Secretary of State Ken Detzner recently announced the designation of DeFuniak Springs, Frostproof and Havana as Florida Main Street communities.
As participants in the Florida Main Street program, communities are offered a comprehensive strategy to support local revitalization and historic preservation efforts. With the addition of DeFuniak Springs, Frostproof and Havana, the Florida Main Street program has reached a milestone of 50 designated Main Street communities around the state.
“I am pleased to welcome DeFuniak Springs, Frostproof and Havana as the three newest Main Street communities,” said Secretary Detzner. “These cities played an important role in Florida’s history and early economy, and with participation in the Florida Main Street program, their downtowns are again becoming thriving commercial districts. The Florida Main Street program has seen tremendous success since its inception in 1985, and I am proud that we now have 50 designated communities throughout Florida.”
Incorporated in 1901, DeFuniak Springs, which is the county seat of Walton County, played a major role during the Chautauqua Movement, a nationwide adult education movement popular in the late 19th and early 20th centuries, as the wintertime home for the Chautauqua Assemblies. The assemblies drew 4,000 people daily to educational seminars based on art, education, recreation and religion.
The DeFuniak Springs campus was one of the first planned communities in Florida and served as the center of a thriving economic attraction. The Chautauqua Assemblies were active from 1885 to 1927. Appreciating its role in Florida’s history, the city’s goal is to preserve, promote and diversify the area’s economic base.
Located in Polk County, Frostproof is ideally situated along the Lake Wakes ridge and enjoys a vista of rolling hills and miles of orange groves. History shows that the name Frostproof was a marketing ploy to convince northern investors, farmers and homeowners to move to an area that was safe from frost. The town thrived during the 1920s Florida land boom and was once a center for the citrus industry. Many of the historic downtown buildings from this era remain intact and ready for commerce.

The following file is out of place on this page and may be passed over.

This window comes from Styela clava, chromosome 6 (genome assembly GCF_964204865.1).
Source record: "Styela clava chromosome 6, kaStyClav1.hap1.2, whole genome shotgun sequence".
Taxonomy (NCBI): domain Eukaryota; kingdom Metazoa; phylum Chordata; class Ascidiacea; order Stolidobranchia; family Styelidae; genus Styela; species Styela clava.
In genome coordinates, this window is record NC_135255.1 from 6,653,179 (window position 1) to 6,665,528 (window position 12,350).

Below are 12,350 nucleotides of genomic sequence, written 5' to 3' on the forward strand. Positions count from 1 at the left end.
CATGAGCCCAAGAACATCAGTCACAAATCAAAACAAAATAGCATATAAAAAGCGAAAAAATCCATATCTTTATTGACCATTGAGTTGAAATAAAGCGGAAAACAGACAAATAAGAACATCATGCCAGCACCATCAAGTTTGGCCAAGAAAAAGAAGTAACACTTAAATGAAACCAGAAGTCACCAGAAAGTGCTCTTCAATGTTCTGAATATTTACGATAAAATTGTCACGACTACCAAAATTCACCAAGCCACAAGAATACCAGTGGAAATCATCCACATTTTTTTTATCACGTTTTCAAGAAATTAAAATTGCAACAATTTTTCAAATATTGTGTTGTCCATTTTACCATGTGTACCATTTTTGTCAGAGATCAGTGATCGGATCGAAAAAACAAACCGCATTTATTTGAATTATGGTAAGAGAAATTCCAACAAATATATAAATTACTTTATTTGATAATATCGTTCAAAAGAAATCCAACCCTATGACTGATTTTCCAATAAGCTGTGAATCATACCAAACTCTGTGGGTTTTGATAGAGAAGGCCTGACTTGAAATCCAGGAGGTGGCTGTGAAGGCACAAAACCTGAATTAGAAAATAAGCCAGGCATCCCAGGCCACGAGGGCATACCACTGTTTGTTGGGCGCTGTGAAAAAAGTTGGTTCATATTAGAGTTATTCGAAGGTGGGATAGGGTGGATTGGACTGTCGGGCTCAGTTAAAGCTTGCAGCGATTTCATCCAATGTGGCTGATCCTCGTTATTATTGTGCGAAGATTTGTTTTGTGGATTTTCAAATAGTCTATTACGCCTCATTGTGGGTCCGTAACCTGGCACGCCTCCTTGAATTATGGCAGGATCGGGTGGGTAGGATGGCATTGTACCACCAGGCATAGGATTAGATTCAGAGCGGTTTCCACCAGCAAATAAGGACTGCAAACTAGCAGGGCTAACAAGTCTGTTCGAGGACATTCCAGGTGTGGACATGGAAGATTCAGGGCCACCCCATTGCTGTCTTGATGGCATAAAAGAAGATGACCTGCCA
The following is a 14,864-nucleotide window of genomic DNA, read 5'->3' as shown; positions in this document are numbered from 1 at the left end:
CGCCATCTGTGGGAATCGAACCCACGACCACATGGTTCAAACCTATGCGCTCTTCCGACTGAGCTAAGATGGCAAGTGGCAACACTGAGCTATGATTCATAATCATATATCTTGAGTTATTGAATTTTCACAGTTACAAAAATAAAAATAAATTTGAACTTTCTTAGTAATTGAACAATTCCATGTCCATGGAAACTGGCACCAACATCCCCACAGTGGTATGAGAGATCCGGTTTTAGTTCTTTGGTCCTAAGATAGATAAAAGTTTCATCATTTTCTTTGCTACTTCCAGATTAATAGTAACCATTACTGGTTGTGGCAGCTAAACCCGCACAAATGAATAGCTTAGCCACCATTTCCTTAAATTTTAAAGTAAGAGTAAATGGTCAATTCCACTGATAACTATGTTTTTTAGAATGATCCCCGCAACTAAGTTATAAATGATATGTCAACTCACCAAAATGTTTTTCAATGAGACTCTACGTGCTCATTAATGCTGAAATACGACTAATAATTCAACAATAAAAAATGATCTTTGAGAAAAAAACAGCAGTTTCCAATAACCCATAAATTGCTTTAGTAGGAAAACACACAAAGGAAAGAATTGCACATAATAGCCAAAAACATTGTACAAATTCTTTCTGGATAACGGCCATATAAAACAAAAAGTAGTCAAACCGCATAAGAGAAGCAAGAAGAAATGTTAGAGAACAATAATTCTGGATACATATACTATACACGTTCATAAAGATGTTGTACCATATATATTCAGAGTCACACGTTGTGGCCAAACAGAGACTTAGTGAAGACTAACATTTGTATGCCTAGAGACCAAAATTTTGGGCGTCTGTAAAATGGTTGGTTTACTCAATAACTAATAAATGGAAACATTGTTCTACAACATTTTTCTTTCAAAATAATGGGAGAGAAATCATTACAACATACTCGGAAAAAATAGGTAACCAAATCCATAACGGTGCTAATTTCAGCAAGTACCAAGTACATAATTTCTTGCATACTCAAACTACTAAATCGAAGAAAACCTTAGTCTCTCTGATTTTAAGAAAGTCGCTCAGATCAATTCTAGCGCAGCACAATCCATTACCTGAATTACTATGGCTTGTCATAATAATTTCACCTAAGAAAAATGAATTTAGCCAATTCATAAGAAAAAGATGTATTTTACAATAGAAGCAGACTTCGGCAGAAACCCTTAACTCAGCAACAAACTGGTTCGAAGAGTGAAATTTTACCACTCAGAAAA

The town of Havana has a deep‑rooted and unique history. Located in the Panhandle just 20 miles north of Tallahassee, Havana was founded in the late 19th century and was incorporated in 1906. The local economy was long based on growing shade tobacco and at one time produced 95 percent of the shade tobacco on the American market. Havana was one of only two places in the United States where shade tobacco used for wrapping cigars was grown.
Shade tobacco was the economic engine of this small community for nearly 100 years before the tobacco industry declined in the early 1960s. Historic buildings that once served the tobacco industry were converted to successful retail stores in the early 1990s. With the Main Street designation, the town plans for a resurgence in retail possibilities.
Secretary Detzner’s designation of the latest Florida Main Street communities is based on the recommendation of the six‑member ad hoc Florida Main Street Advisory Committee. Organizations represented on the committee include the Florida Division of Historical Resources, Florida Department of Economic Opportunity, Florida Redevelopment Association, Florida League of Cities, Florida Trust for Historic Preservation, and Marianna Main Street, Inc.
Since the Florida Main Street program launched in 1985, Florida Main Street communities have brought in more than $2.6 billion in public and private reinvestment, and created more than 26,000 jobs and 8,000 businesses.
‑ Sarah Revell
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